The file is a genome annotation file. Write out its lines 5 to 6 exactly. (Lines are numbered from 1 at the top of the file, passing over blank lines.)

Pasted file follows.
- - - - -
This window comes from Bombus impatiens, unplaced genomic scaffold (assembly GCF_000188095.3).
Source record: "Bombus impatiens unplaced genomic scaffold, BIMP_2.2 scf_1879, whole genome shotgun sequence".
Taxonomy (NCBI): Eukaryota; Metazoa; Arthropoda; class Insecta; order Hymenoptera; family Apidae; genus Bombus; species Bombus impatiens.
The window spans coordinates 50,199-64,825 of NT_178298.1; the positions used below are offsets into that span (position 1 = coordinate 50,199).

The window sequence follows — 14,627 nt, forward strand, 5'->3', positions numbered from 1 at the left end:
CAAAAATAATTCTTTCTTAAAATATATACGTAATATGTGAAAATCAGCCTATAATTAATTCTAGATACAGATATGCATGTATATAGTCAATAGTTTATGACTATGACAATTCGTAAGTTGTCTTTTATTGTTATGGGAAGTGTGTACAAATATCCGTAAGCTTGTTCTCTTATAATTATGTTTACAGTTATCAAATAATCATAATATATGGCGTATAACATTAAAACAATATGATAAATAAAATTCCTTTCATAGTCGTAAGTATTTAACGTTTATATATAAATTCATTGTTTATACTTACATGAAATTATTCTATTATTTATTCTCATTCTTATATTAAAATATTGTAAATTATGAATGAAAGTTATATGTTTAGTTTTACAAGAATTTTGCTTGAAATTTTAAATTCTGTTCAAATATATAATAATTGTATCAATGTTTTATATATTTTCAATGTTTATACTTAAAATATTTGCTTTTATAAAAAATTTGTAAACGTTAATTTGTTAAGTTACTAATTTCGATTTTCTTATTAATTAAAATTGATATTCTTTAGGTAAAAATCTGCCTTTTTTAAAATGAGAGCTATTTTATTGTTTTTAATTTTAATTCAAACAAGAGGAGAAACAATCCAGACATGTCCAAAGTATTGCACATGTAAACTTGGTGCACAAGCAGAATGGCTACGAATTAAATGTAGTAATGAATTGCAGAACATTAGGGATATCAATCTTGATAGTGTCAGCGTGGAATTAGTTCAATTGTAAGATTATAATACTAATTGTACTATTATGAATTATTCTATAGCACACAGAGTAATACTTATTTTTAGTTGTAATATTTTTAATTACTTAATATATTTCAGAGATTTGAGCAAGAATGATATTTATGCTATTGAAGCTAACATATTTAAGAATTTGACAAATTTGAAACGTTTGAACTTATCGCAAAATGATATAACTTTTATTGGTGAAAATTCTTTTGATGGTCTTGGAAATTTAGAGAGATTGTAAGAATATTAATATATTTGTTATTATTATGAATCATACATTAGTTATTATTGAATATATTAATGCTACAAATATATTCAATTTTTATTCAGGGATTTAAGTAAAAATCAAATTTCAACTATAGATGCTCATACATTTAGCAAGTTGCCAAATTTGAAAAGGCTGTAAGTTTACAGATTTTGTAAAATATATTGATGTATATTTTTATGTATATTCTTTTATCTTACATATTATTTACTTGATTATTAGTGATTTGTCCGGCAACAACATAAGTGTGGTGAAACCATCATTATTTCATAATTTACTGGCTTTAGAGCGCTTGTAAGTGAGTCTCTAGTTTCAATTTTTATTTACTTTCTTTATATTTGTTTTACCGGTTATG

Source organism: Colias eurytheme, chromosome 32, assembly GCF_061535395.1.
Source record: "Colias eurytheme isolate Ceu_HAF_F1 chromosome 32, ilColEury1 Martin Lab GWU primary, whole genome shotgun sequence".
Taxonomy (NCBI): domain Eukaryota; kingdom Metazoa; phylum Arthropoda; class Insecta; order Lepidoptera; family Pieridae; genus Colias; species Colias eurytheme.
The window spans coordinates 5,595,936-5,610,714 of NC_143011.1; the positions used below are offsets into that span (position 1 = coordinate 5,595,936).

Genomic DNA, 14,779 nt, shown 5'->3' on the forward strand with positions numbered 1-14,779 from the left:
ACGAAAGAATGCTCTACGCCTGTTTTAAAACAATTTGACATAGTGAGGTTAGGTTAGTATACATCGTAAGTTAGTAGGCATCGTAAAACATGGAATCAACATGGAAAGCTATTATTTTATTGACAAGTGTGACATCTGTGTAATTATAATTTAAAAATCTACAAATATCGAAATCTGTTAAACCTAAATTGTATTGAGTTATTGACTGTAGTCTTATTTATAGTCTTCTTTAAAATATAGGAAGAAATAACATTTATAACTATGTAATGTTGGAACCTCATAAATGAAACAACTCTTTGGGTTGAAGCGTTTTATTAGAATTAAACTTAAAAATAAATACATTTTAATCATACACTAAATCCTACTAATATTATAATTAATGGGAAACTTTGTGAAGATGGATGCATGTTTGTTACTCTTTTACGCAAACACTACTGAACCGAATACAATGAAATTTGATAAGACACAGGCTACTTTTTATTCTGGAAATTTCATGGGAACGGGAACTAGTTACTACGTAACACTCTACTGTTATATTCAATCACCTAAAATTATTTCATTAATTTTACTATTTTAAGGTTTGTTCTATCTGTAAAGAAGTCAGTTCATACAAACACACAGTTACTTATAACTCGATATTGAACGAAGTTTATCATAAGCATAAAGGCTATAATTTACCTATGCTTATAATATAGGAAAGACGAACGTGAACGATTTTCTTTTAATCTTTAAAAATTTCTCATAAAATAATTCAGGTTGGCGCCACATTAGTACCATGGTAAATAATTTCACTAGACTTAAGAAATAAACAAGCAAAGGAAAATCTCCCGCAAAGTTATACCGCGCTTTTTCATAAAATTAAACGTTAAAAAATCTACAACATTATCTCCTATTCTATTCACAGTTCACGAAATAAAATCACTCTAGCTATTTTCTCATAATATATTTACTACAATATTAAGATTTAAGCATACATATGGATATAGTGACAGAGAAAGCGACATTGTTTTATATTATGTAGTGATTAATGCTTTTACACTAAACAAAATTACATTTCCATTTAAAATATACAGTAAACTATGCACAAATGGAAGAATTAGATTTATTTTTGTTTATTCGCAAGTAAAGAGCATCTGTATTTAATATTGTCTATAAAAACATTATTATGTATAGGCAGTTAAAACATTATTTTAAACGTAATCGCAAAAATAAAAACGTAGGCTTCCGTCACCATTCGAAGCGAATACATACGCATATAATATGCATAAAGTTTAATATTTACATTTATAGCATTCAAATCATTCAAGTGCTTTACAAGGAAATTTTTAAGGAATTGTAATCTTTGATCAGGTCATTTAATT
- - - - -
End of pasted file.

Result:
The window sequence follows — 14,627 nt, forward strand, 5'->3', positions numbered from 1 at the left end:
CAAAAATAATTCTTTCTTAAAATATATACGTAATATGTGAAAATCAGCCTATAATTAATTCTAGATACAGATATGCATGTATATAGTCAATAGTTTATGACTATGACAATTCGTAAGTTGTCTTTTATTGTTATGGGAAGTGTGTACAAATATCCGTAAGCTTGTTCTCTTATAATTATGTTTACAGTTATCAAATAATCATAATATATGGCGTATAACATTAAAACAATATGATAAATAAAATTCCTTTCATAGTCGTAAGTATTTAACGTTTATATATAAATTCATTGTTTATACTTACATGAAATTATTCTATTATTTATTCTCATTCTTATATTAAAATATTGTAAATTATGAATGAAAGTTATATGTTTAGTTTTACAAGAATTTTGCTTGAAATTTTAAATTCTGTTCAAATATATAATAATTGTATCAATGTTTTATATATTTTCAATGTTTATACTTAAAATATTTGCTTTTATAAAAAATTTGTAAACGTTAATTTGTTAAGTTACTAATTTCGATTTTCTTATTAATTAAAATTGATATTCTTTAGGTAAAAATCTGCCTTTTTTAAAATGAGAGCTATTTTATTGTTTTTAATTTTAATTCAAACAAGAGGAGAAACAATCCAGACATGTCCAAAGTATTGCACATGTAAACTTGGTGCACAAGCAGAATGGCTACGAATTAAATGTAGTAATGAATTGCAGAACATTAGGGATATCAATCTTGATAGTGTCAGCGTGGAATTAGTTCAATTGTAAGATTATAATACTAATTGTACTATTATGAATTATTCTATAGCACACAGAGTAATACTTATTTTTAGTTGTAATATTTTTAATTACTTAATATATTTCAGAGATTTGAGCAAGAATGATATTTATGCTATTGAAGCTAACATATTTAAGAATTTGACAAATTTGAAACGTTTGAACTTATCGCAAAATGATATAACTTTTATTGGTGAAAATTCTTTTGATGGTCTTGGAAATTTAGAGAGATTGTAAGAATATTAATATATTTGTTATTATTATGAATCATACATTAGTTATTATTGAATATATTAATGCTACAAATATATTCAATTTTTATTCAGGGATTTAAGTAAAAATCAAATTTCAACTATAGATGCTCATACATTTAGCAAGTTGCCAAATTTGAAAAGGCTGTAAGTTTACAGATTTTGTAAAATATATTGATGTATATTTTTATGTATATTCTTTTATCTTACATATTATTTACTTGATTATTAGTGATTTGTCCGGCAACAACATAAGTGTGGTGAAACCATCATTATTTCATAATTTACTGGCTTTAGAGCGCTTGTAAGTGAGTCTCTAGTTTCAATTTTTATTTACTTTCTTTATATTTGTTTTACCGGTTATG